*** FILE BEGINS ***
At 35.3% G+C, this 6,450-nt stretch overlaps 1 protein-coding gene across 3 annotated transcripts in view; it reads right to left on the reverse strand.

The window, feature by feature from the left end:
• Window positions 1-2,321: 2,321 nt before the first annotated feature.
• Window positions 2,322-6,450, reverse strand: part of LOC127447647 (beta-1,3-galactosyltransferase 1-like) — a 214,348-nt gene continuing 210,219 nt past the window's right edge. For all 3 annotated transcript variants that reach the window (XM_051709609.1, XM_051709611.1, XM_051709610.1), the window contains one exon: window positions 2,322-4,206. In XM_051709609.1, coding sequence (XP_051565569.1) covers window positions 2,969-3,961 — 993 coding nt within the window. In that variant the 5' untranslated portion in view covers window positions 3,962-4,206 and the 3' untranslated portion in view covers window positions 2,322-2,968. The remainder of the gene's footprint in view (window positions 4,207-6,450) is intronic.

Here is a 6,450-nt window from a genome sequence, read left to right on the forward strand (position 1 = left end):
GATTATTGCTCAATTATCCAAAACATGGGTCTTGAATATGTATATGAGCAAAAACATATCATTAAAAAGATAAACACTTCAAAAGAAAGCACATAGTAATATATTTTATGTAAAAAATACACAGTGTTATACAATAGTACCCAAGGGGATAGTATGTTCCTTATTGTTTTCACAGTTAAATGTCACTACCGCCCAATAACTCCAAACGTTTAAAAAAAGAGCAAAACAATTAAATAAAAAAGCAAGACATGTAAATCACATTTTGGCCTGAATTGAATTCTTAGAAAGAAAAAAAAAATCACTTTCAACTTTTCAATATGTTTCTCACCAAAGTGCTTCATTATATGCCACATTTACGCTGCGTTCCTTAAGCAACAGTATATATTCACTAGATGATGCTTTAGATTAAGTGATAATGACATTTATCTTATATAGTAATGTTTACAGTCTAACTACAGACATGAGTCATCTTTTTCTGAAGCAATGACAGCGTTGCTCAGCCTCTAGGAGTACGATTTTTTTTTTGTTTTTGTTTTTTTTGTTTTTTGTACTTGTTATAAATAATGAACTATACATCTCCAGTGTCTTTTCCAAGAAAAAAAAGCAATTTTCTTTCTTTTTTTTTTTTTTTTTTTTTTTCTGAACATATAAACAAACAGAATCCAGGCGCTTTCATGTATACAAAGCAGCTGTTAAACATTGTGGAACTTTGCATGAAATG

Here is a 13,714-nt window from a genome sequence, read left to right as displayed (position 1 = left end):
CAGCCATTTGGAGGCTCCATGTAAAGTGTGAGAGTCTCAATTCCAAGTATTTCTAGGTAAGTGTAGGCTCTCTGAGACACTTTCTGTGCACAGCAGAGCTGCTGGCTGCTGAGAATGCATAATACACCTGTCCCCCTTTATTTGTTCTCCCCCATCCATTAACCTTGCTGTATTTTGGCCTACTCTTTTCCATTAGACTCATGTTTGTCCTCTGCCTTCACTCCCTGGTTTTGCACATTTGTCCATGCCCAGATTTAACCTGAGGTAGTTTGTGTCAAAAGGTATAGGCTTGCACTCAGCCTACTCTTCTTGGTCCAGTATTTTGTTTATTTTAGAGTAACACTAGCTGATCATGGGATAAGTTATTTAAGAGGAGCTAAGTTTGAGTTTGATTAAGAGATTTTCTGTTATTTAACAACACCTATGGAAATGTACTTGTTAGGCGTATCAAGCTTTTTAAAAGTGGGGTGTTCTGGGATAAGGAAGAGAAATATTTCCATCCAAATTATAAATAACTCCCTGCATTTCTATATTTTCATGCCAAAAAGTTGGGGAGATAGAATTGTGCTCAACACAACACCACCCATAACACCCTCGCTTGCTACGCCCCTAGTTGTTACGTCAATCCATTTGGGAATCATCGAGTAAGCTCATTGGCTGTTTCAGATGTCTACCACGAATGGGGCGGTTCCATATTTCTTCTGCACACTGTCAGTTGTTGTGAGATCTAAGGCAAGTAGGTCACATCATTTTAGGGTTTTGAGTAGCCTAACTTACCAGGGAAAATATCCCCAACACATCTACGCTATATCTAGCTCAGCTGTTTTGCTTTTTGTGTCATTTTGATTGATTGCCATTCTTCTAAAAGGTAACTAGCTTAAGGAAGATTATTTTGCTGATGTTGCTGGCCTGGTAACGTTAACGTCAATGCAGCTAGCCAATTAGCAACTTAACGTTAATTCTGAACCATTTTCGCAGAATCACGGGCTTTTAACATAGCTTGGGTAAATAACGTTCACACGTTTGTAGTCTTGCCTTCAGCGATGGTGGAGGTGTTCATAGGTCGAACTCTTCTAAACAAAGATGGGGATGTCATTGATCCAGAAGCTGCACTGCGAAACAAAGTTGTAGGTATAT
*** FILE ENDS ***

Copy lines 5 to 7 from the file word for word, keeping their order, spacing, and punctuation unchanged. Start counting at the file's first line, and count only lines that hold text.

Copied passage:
Here is a 6,450-nt window from a genome sequence, read left to right on the forward strand (position 1 = left end):
GATTATTGCTCAATTATCCAAAACATGGGTCTTGAATATGTATATGAGCAAAAACATATCATTAAAAAGATAAACACTTCAAAAGAAAGCACATAGTAATATATTTTATGTAAAAAATACACAGTGTTATACAATAGTACCCAAGGGGATAGTATGTTCCTTATTGTTTTCACAGTTAAATGTCACTACCGCCCAATAACTCCAAACGTTTAAAAAAAGAGCAAAACAATTAAATAAAAAAGCAAGACATGTAAATCACATTTTGGCCTGAATTGAATTCTTAGAAAGAAAAAAAAAATCACTTTCAACTTTTCAATATGTTTCTCACCAAAGTGCTTCATTATATGCCACATTTACGCTGCGTTCCTTAAGCAACAGTATATATTCACTAGATGATGCTTTAGATTAAGTGATAATGACATTTATCTTATATAGTAATGTTTACAGTCTAACTACAGACATGAGTCATCTTTTTCTGAAGCAATGACAGCGTTGCTCAGCCTCTAGGAGTACGATTTTTTTTTTGTTTTTGTTTTTTTTGTTTTTTGTACTTGTTATAAATAATGAACTATACATCTCCAGTGTCTTTTCCAAGAAAAAAAAGCAATTTTCTTTCTTTTTTTTTTTTTTTTTTTTTTTCTGAACATATAAACAAACAGAATCCAGGCGCTTTCATGTATACAAAGCAGCTGTTAAACATTGTGGAACTTTGCATGAAATG

Here is a 13,714-nt window from a genome sequence, read left to right as displayed (position 1 = left end):